India’s demand for petroleum products like petrol and diesel will grow by 7.73 per cent in 2022, the fastest pace in the world, an OPEC report said. India’s demand for oil products is projected to rise from 4.77 million barrels per day (bpd) in 2021 to 5.14 million bpd in 2022, OPEC said in its monthly oil report.
The growth in demand is the fastest in the world ahead of 1.23 per cent of China, 3.39 per cent of the US and 4.62 per cent of Europe. For 2023, the Organisation of Petroleum Exporting Countries (OPEC) projected a growth of 4.67 per cent in India’s demand to 5.38 per cent.
This, however, will be lower than 4.86 per cent growth in China. India is the world’s third largest oil importing and consuming nation behind the US and China.
The demand for petroleum products in India is supported by the healthy economic growth of 7.1 per cent, continuing economic reopening amid ease of COVID restrictions and easing of trade-related bottlenecks supporting both mobility and industrial sector activity. The report said the oil demand will see a dip in the third quarter (July-September) due to the arrival of the monsoon but will pick up the following quarter on the back of the festival and holiday season.
“Overall, based on the most recent trends, demand for diesel and jet kerosene would likely account for a bigger part of the growth in demand in H2 as consumption of these two products had fallen sharply due to the pandemic,” it said. India’s crude imports edged higher averaging 4.7 million bpd in June, with Russian oil flows up 0.9 million bpd, the report said quoting secondary sources.
“In terms of crude imports by source, Kpler data shows Russia moving up to be the top supplier of crude to India in June, securing a 24 per cent share. Iraq fell to second with a share of 21 per cent, followed by Saudi Arabia which was stable at 15 per cent,” it said. The report of OPEC – an organisation of the world’s major oil exporting nations such as Saudi Arabia and Iraq, stated that India’s crude imports are likely to remain close to current levels in July, with Russian inflows remaining above 1 million bpd and with expectations for slightly lower flows from elsewhere.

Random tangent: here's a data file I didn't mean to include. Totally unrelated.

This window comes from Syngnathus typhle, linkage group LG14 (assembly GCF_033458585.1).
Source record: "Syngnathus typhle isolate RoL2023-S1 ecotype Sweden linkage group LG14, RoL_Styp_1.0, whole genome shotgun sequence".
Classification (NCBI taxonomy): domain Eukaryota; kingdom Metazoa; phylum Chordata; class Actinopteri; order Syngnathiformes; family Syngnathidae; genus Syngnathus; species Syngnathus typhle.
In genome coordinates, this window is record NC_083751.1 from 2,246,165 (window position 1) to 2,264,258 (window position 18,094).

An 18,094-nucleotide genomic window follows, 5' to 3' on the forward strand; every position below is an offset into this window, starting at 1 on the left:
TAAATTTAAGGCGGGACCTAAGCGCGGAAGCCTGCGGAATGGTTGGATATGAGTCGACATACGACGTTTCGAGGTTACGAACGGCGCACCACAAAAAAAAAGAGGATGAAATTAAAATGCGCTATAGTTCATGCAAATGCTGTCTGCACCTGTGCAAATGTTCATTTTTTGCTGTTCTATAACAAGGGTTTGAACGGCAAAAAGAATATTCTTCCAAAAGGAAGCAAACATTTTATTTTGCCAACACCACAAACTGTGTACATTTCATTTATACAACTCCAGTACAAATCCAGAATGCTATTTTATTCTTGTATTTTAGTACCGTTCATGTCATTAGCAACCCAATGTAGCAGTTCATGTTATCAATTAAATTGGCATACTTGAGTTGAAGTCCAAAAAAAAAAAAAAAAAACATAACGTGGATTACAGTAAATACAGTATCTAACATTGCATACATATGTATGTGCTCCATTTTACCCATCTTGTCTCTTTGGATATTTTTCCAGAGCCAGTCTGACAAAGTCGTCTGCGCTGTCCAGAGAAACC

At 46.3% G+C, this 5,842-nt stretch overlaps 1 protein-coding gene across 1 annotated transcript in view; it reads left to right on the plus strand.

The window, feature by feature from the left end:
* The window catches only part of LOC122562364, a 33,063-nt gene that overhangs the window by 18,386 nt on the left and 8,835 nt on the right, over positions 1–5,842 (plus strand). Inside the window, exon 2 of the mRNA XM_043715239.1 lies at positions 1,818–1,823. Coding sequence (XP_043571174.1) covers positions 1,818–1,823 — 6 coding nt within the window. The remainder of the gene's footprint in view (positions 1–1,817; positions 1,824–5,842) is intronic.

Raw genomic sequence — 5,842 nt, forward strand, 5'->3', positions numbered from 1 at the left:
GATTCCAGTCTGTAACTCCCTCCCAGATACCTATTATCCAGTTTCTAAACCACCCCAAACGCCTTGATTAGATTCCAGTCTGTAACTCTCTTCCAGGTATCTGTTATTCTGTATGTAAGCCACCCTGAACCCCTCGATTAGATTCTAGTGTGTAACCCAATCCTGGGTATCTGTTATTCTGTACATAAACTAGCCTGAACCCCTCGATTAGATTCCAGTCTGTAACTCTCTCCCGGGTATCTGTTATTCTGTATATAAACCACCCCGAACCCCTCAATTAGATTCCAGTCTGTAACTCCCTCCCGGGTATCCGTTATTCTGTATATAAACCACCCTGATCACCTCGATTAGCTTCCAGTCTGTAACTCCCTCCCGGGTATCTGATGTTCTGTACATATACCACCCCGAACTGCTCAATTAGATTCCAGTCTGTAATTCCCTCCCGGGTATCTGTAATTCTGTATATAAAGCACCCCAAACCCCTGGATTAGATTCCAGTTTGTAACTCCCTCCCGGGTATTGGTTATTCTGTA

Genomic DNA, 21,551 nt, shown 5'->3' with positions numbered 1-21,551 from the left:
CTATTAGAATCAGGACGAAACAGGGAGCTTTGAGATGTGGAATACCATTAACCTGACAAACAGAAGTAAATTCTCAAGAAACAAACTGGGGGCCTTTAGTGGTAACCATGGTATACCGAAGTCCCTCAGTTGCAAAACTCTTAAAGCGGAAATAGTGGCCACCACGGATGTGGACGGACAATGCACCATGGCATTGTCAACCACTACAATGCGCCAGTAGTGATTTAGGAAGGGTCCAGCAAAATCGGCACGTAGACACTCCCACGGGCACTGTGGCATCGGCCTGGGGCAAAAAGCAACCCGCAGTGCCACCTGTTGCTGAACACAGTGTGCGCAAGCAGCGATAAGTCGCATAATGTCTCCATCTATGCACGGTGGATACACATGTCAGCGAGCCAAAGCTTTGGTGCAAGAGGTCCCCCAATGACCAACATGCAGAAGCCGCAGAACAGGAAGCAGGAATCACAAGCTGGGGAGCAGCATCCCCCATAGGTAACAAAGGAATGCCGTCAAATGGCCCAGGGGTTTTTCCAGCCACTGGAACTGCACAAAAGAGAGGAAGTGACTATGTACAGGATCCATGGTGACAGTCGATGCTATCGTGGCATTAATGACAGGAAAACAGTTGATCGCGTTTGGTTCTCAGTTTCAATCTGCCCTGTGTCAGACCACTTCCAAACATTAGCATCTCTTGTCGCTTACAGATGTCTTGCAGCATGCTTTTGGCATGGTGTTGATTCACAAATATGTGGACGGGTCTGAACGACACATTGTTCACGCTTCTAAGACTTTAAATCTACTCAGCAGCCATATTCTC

It saw India’s economy continuing on a recovery path, supported by pent-up demand for services and higher industrial output. “India’s economy may maintain its upward recovery momentum, but it would be moderate given several risk factors, including high inflation, less accommodative monetary conditions and a deteriorating external environment.
“Import inflation is expected to continue rising in 2H22, leading to a higher trade deficit considering that India is a major importer of commodities and slowing global demand would weigh on exports,” it said. Also, the recent hikes in interest rates may also weaken the country’s growth prospects since they prompt the deferral of investment plans in sectors without adequate capacity utilisation. However, as the current Repo rate remains low by historical standards, financing conditions might not deter a recovery in private investment from late 2022, it added.